Chinese-Style Crispy Fried Flounder

Chinese-Style Crispy Fried Flounder


I grew up eating crispy fried flounder, a whole fish, in Chinese restaurants. “gaun jeen loong li” (Cantonese pronunciation) or “gan jian long li” (Mandarin pronunciation) is the Cantonese pronunciation of this dry fried flounder dish.

Even though the flounder is described as “dry fried,” it is actually shallow-fried to an ideal level of crispiness. Fishtails and fins are sometimes even eaten like a crispy fish chip by some (including myself).

I’ll show you how to get that trademark crispiness and the jelly-like section of the meat near the fin at home so you can make this meal yourself (similar to skate, if you have ever tried it). A sweet soy sauce created with some of the frying oil and plenty of fresh cilantro and scallions tops off the crispy fried flounder. A crispy fried founder, a complete fried fish, is a great way to serve a memorable occasion or a Chinese New Year feast.


What is the difference between a flounder and a sole? Let’s have a look at that now. The first thing to remember is that there are no grey soles (a delicacy in Hong Kong) in the waters around North America (summer flounder).

There isn’t much of a difference in flavor between fluke and flounder fillets and “filet of sole,” so don’t expect any surprises there.

The best-tasting fish can nearly always be traced back to its freshness. To get the maximum flavor out of this fried flounder dish, you’ll need to go deep-sea fishing to catch the fish of the day.

Local fish markets, Asian grocery stores, and supermarkets are your best bets for a high-quality flounder.

If you want to choose a fish that is as fresh as possible, how do you go about doing so? The first thing I notice about someone is their eyes. A good sign that you’ve struck it lucky is if the skies are crystal-clear. Look for bright red gills that are not too dark, have shiny wet skin, and have no fishy odor.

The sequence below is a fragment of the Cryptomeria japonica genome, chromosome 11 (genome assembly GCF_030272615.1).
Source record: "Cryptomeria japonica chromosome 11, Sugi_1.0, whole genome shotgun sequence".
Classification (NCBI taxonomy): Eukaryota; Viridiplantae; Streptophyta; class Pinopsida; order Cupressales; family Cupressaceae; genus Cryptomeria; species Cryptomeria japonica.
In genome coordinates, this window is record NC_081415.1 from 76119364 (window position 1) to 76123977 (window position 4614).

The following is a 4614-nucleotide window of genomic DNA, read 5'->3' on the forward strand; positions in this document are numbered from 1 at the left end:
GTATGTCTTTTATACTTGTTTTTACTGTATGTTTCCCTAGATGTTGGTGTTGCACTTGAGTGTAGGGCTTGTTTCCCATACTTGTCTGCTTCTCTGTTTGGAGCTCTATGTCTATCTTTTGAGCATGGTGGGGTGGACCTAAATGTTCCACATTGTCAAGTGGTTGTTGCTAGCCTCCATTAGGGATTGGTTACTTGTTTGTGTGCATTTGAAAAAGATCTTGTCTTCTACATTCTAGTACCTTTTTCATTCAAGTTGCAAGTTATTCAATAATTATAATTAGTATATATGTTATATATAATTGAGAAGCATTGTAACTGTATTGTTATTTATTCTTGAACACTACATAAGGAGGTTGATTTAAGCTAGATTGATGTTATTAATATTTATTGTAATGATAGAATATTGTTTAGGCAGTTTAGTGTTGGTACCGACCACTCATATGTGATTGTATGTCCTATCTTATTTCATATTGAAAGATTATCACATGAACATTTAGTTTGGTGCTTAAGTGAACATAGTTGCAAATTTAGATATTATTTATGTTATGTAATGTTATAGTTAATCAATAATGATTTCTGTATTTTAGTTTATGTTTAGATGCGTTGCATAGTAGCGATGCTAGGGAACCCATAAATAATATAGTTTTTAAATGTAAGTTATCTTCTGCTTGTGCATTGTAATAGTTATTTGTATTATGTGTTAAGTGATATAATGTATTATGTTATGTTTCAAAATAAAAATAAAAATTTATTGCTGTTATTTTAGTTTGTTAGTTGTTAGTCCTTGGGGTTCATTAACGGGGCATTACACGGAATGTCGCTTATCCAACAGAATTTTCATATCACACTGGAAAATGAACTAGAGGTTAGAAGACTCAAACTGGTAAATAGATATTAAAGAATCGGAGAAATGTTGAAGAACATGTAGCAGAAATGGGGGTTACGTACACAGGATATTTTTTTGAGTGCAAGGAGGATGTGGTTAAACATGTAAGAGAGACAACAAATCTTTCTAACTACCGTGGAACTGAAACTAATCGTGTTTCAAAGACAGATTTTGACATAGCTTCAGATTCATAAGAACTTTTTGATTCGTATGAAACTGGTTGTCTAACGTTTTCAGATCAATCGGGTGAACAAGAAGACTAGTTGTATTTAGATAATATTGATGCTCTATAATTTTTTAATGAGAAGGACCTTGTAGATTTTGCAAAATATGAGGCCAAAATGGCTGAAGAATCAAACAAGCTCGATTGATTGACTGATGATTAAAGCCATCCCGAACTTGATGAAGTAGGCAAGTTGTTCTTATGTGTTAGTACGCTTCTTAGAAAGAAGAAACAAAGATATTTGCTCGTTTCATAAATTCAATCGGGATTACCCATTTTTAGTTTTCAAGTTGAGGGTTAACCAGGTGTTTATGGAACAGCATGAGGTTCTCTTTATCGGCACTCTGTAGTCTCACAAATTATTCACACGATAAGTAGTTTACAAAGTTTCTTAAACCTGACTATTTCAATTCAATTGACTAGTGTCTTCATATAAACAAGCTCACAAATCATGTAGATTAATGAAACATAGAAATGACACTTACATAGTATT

The fish should not leave any indentation when lightly pressed with your finger, as this is a crucial freshness test. Our guidelines will help you pick the freshest fish for your dinner table, but you must be patient and use your judgment.


  • 500g of whole flounder, sole or fluke
  • 160ml of canola oil
  • 3 tablespoons of cornstarch
  • 2 teaspoons of Shaoxing wine
  • ¾ teaspoon of salt
  • ½ teaspoon of white pepper


  • 3 tablespoons of oil you used to fry the flounder
  • 1 small roughly chopped handful cilantro
  • 1 finely julienned scallion
  • 1½ tablespoons of hot water
  • 1½ tablespoons of soy sauce
  • 2 teaspoons of Shaoxing wine
  • ¼ teaspoon of sugar


  1. The fish should first be patted dry on all sides using a paper towel. The fish should next be well covered in Shaoxing wine on all sides. Rub the flounder on both sides with a mixture of salt and white pepper.
  2. The fish should then be lightly dusted with cornstarch on both sides. I applied a consistent, light cornstarch coating to the fish by sifting it over both sides. You might need to use much more than three tablespoons of cornstarch to dredge the fish if you don’t have a sifter or fine-mesh strainer for this. You may also try patting the fish with your hands and then shaking off the extra.